This Week’s Column:


by Dennis Loy Johnson

July 1, 2001 — I first learned of Chuck Kinder's fabled manuscript at a party he'd thrown at his house in Pittsburgh for writer Tobias Wolff. Wolff was giving a reading at the college where I taught, and I was there to ferry him back.
   But Kinder insisted I join the party. His wife, Diane, gave me a beer, and then he took me on a tour of his house that ended in front of several fat notebooks book-ended on a table. "There it is," he said cheerfully. "That's my novel." My first guess — wrong, as it turned out, by two–thirds — was that I was looking at 1,000 pages. "It's the saga of me and my buddy Ray," he explained.
   "Ray" was the late, great short story writer Raymond Carver, Kinder's closest friend. By then, Kinder had toiled on their "saga" for almost fifteen years — he'd published two novels in the 70s, but nothing since — and the long–term project would eventually inspire one of his students at the University of Pittsburgh, Michael Chabon, to write "The Wonder Boys," a novel with a protaganist bearing a strong resembling Kinder.
   Ten years later still, Kinder's "Honeymooners" (FSG, $24) has finally arrived, albeit trimmed to 358 pages.
   This is part one of our two-part talk about the saga of the saga . . . .

DJ: When did you start the book?

CK: We were gonna have a surprise birthday party for Carver. He knew people were coming over, but ostensibly not for his birthday. He wanted us to keep that a secret. Well, then Diane and I pretended like we got in a fight about what we were gonna cook. Neither of us were cooking dinner or doing a thing, and Ray kept getting more nervous, and he'd say, "Well, people are coming! Don't you care? Don't you have any class?" And we kept arguing, and I said, "No. Screw it, man. We're ordering pizza." And Ray said, "You're ordering pizza? It's a sit-down dinner party!" We had him all aghast. And the trick was everyone showed up with TV dinners. We had a rotten turkey TV dinner for him. So that was the first gag.
   The next thing was everyone had written either a poem or a little piece that parodied his work. So I wrote about an evening that my first wife and I had spent with Ray and [Carver's wife] Mary Ann on their seventeenth anniversary, when we went to this Greek restaurant, and after dinner and everyone getting kind of loaded, we, uh, decided to walk the check. In fact, that's a chapter in the book that's called "They're Not Your Characters," I think.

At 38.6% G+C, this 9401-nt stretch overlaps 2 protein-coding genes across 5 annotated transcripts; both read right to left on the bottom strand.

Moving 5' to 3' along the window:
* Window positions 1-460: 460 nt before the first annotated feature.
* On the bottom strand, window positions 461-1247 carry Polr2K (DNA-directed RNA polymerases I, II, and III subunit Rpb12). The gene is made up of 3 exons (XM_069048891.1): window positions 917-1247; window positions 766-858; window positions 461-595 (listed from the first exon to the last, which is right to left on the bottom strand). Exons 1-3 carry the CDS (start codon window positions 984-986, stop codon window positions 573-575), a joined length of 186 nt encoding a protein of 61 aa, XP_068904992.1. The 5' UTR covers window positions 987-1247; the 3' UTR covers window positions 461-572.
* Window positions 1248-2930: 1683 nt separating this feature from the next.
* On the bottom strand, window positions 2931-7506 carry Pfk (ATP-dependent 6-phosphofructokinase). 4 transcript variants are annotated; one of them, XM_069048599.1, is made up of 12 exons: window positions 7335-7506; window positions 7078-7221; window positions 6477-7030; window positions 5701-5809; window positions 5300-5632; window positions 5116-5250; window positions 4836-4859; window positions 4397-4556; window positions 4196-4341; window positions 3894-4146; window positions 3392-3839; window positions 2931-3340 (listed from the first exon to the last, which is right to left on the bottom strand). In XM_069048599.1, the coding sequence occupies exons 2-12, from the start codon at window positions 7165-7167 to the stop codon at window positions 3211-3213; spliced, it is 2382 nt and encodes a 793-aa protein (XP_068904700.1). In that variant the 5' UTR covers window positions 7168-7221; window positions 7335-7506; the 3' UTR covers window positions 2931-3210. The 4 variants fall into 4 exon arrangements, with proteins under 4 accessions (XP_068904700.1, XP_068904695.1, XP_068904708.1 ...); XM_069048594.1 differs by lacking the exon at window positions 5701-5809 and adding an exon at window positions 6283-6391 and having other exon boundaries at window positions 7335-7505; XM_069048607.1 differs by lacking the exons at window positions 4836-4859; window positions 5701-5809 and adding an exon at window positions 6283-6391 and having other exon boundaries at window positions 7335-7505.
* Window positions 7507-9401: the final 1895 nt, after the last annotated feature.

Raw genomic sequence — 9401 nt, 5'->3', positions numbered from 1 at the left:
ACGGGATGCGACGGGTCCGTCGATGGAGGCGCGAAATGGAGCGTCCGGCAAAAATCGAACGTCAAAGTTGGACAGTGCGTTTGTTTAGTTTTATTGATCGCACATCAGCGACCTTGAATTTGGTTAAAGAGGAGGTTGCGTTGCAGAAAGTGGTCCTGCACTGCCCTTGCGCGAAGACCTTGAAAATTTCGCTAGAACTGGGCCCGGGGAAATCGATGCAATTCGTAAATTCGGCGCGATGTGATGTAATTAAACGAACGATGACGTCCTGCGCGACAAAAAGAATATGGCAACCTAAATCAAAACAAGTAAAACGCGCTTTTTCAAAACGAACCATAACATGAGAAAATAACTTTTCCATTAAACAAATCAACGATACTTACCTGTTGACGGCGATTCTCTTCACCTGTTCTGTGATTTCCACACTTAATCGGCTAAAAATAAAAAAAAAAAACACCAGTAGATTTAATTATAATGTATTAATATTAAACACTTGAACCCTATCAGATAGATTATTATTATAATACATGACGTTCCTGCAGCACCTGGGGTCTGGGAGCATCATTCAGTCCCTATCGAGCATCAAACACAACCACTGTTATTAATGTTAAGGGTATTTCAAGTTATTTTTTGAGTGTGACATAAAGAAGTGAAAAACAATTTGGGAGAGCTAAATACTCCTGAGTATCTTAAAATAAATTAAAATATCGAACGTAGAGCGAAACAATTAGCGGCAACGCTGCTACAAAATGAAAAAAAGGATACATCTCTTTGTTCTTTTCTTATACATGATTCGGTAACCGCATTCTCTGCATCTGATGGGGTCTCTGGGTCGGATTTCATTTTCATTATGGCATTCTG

Anyway, I read it and he laughed and wagged his old wooly head. And that was the start of it.

DJ: So it began as a short story?

CK: Yeah, and then it evolved into a larger chapter and then a smaller chapter and back and forth over the years. But that's what started it. It began, in essence, with a prank on the running dog, Ray Carver.

DJ: When was this?

CK: Seventy–seven, seventy–eight, maybe.

DJ: How did you two meet?

CK: At Stanford. We were both in the writing program. I'd seen him, sitting around in class He always wore shades, he had these big chopped–up sideburns, and dressed like a big goofy guy, like some kind of nerd, you know, courderoy pants and plaid shirts.
   But one day I needed a ride down to where I lived, and asked if anyone was going in that direction. And Ray piped up, "I am! I am!" And I said, "Oh, God."
   So we got out to his old Mercury convertible, an old rattletrap that looked like if we got in it would collapse around us. We got in, and he got it started, and it hopped a couple of times, and this bottle slid out from under the driver's seat. It was a bottle of cheap Scotch. And he looked at it like he'd never seen that before in his life. He said, "Whoa! Look, look at this here, what do you what do you know – Maybe we should have us a little drink." I said, "Okay. Let's have us a little drink." And it tasted like hair tonic, whatvever Scotch it was. And we bounced down the road. I made him let me out at the Taco Bell at the corner because I didn't want him to know where I lived.
   Then the next morning, I heard a rap rap rap on my door, and I peeked out and there's old Carver. He had two sacks in his arms, and one of 'em had books — some of the literary magazines that had published his poems and stories up to that date. The other had some more cheap booze. And that was it. By the end of the day we were best buddies.

Next week: Michael Chabon, Scott Turow, and a growing manuscript.

Last Week’s Column: THE HISTORY LESSON OF JOSEPH ELLIS A history professor lies in class, and many say his scholarship — as in his Pulitzer Prize–winning book — is unaffected. But is it?


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All material not otherwise attributed ©2001 Dennis Loy Johnson.